I have to wonder, and with all due respect, ask a question- members of the older generations, if your childhood was so awesome, why did you get rid of it? Your generation are the law makers, the legislators, the policy makers, the ones who have been in charge. If that was a great way to raise kids, why did you legislate it away? Because what was kosher for you or your parents to do sure as hell isn’t OK for us, and you all made it that way. Your childhood is essentially now impossible for my children to have. And it doesn’t stop with laws and legal system heavily influencing the change in parenting; the entire system we live under is different.
Hey Baby Boomer parents, did you ever have to deal with the tortuous and judge-y hell that is the Well Child Visit at the pediatricians office? Those appointments basically function under the Forced Over-Parenting Playbook. Were any of you older parents ever expected to know exactly, to the ounce, how much liquid your child drinks every day? How about exactly how many ounces of fruits, vegetables, dairy, etc? Were you ever expected to be able to tell a doctor exactly how many minutes of physical activity your child engages in each day? Exactly how much T.V. they watch, how long they brush their teeth for, how many times a day they hit the ol’ toilet? Because millenial parents are expected to track all of that and report back to the powers that be once a year. Every year. It probably would have been impossible to know those things back when your kid disappeared from your sight from sunrise to sunset. Parents like me have to have these answers because if you don’t, it’s not good; there’s lots of pursed lips, raised eyebrows, and scribbling in files if you say you don’t know. I assume the file goes into the Bad Parent drawer but I don’t know for sure.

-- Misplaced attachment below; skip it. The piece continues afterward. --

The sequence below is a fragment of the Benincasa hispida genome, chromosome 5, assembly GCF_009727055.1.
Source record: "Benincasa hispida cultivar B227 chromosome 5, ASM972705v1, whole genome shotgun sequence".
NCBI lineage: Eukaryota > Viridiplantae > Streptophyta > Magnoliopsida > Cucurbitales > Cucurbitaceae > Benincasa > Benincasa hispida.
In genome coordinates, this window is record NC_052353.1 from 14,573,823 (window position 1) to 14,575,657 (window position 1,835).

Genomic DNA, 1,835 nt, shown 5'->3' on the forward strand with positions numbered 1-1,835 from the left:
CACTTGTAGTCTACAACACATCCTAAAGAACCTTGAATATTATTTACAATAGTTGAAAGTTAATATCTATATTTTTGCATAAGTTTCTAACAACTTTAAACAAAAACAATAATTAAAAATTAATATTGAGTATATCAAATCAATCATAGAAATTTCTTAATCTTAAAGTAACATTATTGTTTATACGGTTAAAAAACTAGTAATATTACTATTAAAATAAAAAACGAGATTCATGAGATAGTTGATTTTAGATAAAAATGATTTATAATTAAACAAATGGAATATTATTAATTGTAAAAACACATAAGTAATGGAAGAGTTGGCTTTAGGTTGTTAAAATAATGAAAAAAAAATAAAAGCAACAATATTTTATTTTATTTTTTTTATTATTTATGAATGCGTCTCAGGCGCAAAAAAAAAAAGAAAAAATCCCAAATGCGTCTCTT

Oh, and about all those modern parents who are waaaaay too involved with their children’s schoolwork and grades? That is expected now, too; schools actively work to get parents more involved. Each of my children’s teachers communicate with me on a daily basis via apps on my smartphone. If your child is not up to par in school the teachers want you to know- in today’s school system they can’t educate your kid alone, they need your help. The name of the game is Standardized Tests and every child has to nail those….or else. If a child is not where the state says they should be it’s your fault as a parent just as much as they fault the teachers, and we are never doing enough. Today, kids don’t fail; adults fail them. Your kid fails, you fail, too. It’s hard not to get all wrapped up in that, and feeling like you didn’t do enough to help your child succeed feels like shit.